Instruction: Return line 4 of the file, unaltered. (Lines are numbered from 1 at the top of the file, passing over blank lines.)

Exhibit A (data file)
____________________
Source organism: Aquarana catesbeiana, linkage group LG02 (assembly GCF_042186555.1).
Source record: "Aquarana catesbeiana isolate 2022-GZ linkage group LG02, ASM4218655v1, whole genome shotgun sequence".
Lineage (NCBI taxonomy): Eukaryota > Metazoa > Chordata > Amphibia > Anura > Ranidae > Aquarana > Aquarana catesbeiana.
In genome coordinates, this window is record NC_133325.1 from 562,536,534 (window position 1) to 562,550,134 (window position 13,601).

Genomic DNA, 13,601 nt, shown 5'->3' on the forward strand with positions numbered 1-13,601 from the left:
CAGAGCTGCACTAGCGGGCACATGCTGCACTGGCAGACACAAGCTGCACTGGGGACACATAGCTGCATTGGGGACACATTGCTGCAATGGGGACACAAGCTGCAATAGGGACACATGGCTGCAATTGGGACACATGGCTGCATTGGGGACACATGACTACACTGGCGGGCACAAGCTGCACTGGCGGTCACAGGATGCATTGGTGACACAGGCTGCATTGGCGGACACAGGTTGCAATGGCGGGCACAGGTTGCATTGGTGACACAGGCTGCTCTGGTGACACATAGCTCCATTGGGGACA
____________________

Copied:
In genome coordinates, this window is record NC_133325.1 from 562,536,534 (window position 1) to 562,550,134 (window position 13,601).